What kind of stroke is sometimes called an occlusive stroke and results from loss of blood supply to an area due to blockage or diminished blood pressure?
Deprivation for more than ________ minutes results in permanent damage.
3 to 5
What type of strokes occur in larger arteries typically in an area of increased turbulence (bends & bifurcations) where debris in the bloodstream tends to accumulate?
Term for narrowing
Open passageway in a blood vessel
Blood clot that forms where fatty arteriosclerotic deposits have narrowed the lumen of the artery
What does F.A.S.T. stand for?
What is inferred from the progression of clinical symptoms?
Which type of CVA has more of a gradual onset that tend to develop in an irregular "step-wise" progression of symptoms sometimes preceded by transient periods of ischemia (small strokes)?
What type of strokes are caused by a fragment of material from a remote site that travels through the circulatory system until it reaches an artery smaller than its own diameter where it lodges, occluding the artery?
Which type of CVA has a sudden onset and warning sighns may be absent or almost undetectable?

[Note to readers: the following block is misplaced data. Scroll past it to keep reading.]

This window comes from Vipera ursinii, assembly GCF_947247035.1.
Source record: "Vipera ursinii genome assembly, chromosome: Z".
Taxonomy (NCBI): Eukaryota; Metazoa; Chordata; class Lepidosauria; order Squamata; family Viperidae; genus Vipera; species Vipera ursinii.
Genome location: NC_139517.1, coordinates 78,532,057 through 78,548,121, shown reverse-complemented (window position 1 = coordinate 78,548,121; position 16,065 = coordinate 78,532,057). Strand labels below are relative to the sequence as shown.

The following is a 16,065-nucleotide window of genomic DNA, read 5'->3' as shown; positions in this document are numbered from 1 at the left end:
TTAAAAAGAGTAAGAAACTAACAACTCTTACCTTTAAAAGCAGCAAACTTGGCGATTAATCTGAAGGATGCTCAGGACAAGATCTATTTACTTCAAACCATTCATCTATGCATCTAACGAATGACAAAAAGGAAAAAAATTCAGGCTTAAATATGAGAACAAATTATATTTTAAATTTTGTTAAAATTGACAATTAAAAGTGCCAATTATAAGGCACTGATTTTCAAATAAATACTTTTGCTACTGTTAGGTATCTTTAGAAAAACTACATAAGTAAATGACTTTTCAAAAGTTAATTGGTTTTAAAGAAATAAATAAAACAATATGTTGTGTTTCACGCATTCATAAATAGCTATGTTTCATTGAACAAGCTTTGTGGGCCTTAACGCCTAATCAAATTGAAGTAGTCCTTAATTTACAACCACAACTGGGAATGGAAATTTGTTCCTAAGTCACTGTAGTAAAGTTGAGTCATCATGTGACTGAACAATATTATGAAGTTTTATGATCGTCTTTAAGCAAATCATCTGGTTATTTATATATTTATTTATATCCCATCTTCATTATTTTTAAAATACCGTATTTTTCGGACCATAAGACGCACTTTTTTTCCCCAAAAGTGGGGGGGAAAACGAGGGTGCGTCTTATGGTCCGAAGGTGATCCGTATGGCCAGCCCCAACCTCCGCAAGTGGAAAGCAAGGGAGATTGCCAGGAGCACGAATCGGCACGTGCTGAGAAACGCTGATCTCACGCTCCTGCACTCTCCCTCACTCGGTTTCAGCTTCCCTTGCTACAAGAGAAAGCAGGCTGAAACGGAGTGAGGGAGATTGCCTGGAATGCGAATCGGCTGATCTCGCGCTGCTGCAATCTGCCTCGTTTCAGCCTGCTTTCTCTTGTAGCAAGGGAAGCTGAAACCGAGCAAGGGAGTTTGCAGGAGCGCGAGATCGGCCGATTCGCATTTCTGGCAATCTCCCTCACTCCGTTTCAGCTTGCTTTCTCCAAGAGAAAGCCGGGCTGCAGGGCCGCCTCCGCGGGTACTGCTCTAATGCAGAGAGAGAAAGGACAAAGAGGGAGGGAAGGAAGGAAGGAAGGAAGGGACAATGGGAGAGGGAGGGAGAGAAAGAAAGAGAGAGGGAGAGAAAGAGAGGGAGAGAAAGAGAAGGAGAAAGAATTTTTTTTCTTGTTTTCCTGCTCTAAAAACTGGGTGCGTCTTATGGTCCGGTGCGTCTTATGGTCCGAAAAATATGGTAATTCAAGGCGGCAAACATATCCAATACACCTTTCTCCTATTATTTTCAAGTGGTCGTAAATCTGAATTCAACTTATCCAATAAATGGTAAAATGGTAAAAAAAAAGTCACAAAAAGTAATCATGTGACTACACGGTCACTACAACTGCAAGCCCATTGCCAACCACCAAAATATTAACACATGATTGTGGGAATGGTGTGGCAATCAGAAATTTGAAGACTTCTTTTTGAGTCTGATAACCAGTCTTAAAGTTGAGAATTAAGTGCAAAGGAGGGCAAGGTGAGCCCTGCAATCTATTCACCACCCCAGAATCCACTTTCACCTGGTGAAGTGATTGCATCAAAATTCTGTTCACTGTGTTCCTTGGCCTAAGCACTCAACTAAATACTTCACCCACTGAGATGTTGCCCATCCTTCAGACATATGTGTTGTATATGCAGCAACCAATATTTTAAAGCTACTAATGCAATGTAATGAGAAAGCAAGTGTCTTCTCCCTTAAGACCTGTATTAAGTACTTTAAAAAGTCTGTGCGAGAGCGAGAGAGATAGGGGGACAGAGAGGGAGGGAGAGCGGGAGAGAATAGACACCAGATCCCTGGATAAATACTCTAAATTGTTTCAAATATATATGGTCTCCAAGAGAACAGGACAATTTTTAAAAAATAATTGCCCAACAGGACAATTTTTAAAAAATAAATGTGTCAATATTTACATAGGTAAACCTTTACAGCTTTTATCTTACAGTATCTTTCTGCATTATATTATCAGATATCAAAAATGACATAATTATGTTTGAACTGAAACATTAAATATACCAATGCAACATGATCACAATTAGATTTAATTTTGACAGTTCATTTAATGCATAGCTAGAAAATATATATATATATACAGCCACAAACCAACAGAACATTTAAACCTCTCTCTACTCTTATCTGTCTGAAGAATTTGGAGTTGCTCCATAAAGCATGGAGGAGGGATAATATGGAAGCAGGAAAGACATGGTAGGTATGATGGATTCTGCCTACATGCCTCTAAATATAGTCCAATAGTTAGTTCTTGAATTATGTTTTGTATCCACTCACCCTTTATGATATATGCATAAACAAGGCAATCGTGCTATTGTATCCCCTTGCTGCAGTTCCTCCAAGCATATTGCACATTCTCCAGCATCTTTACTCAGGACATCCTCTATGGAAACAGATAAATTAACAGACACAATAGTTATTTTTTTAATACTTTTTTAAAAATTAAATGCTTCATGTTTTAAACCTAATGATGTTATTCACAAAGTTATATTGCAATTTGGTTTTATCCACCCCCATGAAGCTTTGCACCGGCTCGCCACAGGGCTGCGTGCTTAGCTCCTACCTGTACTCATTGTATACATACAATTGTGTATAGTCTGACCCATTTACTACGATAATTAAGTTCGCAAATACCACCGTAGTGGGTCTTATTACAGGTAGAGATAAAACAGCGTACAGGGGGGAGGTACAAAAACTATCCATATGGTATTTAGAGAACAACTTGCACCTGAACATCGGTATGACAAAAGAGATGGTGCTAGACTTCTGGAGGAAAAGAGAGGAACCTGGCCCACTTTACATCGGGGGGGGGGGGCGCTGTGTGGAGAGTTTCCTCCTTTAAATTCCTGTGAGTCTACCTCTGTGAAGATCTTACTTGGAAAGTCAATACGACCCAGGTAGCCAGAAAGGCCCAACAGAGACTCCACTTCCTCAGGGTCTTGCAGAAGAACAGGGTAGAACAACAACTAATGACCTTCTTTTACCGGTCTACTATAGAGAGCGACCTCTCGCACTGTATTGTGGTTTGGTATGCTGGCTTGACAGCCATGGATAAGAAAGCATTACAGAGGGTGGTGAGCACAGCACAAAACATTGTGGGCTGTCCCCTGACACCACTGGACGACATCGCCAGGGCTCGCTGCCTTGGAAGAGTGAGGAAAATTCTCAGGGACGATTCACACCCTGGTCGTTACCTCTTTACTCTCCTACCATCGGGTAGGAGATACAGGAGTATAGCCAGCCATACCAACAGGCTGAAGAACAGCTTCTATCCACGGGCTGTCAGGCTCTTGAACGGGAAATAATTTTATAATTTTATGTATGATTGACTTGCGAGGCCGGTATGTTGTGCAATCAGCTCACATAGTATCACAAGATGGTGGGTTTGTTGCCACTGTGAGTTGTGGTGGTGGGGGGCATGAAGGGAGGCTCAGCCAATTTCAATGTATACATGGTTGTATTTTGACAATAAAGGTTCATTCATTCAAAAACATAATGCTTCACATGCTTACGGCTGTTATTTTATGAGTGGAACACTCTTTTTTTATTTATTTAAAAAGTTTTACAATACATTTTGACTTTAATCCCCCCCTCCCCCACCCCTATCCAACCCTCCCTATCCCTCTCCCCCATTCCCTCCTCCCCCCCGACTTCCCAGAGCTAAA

Area of damaged, necrotic tissue
Infarct / Lesion
Tissue that has died & is no longer viable
What's the name of the CVA that is applied when it can't be determined whether the cause is thrombotic or embolic (embolus lodges in an artery narrowed by a thrombus)?
Lack of oxygen in tissues that affect functioning ("Hungry")
Ischemia (mini strokes)
Brief period of diminished blood supply due to either a small embolus lodged temporarily or vasoconstriction of a thrombotic vessel that resolves completely w/in a few minutes-24 hrs.
Transient Ischemic Attacks (TIA)
TIA that lasts 24 to 72 hours but symptoms completely resolve
Reversible Ischemic Neurological Deficit (RIND)
TIA that lasts 24 hours to 7 days where symptoms only partially resolve